I'd hate to be an Emergency Management official in New Orleans right now. Katrina is pretty much following the NHC forecast, and appears likely to pass VERY close to New Orleans. I'm surprised they haven't ordered an evacuation of the city yet. While the odds of a catastrophic hit that would completely flood the city of New Orleans are probably 10%, that is way too high in my opinion to justify leaving the people in the city. If I lived in the city, I would evacuate NOW! There is a very good reason that the Coroner's office in New Orleans keeps 10,000 body bags on hand. The risks are too great from this storm, and a weekend away from the city would be nice anyway, right? GO! New Orleans needs a full 72 hours to evacuate, and landfall is already less than 72 hours away. Get out now and beat the rush. You're not going to have to go to work or school on Monday anyway. If an evacuation is ordered, not everyone who wants to get out may be able to do so--particularly the 60,000 poor people with no cars.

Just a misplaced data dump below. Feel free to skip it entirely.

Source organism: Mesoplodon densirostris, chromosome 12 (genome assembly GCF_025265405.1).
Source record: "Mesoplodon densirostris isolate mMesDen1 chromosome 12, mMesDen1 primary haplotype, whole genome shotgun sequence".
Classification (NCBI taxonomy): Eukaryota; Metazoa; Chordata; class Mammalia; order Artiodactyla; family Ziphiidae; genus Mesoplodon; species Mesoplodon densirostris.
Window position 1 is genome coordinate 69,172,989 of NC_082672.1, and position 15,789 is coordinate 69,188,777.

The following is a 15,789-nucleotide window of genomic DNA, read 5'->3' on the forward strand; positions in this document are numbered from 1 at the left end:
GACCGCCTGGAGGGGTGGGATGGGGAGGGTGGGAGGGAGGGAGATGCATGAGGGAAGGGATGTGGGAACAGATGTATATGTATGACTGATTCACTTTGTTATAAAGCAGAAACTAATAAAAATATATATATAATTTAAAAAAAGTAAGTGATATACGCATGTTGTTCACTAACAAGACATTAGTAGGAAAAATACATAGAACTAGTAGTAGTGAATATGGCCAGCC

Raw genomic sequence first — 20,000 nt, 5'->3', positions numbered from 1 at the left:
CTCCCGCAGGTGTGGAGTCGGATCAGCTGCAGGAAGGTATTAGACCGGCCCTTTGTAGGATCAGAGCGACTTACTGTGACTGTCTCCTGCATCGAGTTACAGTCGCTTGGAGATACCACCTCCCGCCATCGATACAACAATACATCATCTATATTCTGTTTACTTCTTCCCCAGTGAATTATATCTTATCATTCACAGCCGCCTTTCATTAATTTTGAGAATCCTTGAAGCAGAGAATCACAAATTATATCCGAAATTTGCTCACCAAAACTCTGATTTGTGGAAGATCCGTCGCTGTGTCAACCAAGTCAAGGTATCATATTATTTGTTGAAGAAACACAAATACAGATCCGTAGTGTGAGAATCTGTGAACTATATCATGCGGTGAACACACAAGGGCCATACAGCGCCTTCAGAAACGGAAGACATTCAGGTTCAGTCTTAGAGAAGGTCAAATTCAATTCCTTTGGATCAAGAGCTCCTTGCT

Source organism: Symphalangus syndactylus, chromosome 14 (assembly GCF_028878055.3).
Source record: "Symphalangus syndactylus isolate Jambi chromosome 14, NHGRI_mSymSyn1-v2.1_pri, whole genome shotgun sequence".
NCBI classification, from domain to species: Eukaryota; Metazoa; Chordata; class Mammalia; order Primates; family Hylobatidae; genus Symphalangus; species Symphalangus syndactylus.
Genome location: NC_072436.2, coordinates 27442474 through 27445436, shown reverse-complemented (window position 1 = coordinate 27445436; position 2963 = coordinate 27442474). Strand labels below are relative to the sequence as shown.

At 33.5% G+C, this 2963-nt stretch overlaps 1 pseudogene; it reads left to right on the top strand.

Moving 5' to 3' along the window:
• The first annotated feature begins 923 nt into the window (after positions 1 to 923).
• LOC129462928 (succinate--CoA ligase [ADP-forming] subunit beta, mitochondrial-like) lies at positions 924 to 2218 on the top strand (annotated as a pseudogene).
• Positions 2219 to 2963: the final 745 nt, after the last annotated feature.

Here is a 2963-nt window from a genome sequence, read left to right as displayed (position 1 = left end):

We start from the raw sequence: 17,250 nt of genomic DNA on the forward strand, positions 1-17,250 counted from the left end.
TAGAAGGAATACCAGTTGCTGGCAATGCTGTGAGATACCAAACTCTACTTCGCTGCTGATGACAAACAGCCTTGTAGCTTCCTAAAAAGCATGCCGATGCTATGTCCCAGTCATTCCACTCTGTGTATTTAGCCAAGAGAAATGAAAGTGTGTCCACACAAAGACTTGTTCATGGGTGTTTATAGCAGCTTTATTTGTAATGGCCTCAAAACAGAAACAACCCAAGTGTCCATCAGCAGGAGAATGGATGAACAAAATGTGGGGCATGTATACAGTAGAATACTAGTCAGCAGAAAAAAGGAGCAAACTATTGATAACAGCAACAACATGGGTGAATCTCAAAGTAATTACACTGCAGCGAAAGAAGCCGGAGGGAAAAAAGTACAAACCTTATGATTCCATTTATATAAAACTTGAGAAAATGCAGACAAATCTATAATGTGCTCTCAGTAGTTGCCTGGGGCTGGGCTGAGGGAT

Dr. Jeff Masters

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1181. Dragoon
2:34 AM GMT on August 28, 2005
Almost every discussion on every news station I've seen expects this storm to weaken before landfall. Why? Perhaps due to an eyewall replacement cycle.. but waters are even warmer along the coast than they are over the open Gulf. Sure they're shallow, but Katrina will be moving fast enough to avoid upwelling.
1180. lowpressure
2:17 AM GMT on August 28, 2005
N.O. emergency managemeny officals are idios, its to late to get everyone out, if this storm goes ther at the expected intencity, it will be ...well . some will be sorry they didnt get out
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1179. hmfynn
2:12 AM GMT on August 28, 2005
Orleans77, you're right, and don't get me wrong, I completely agree that as many people should get out and as soon as possible. I am by no means advocating riding this thing out. I'm just saying, responding to the "what are those idiots still in N.O. thinking?" trend I've been seeing, that for some it's a difficult decision and the longer they wait, they more rooms fill up, the closer things get, and, unfortunately, they get stuck.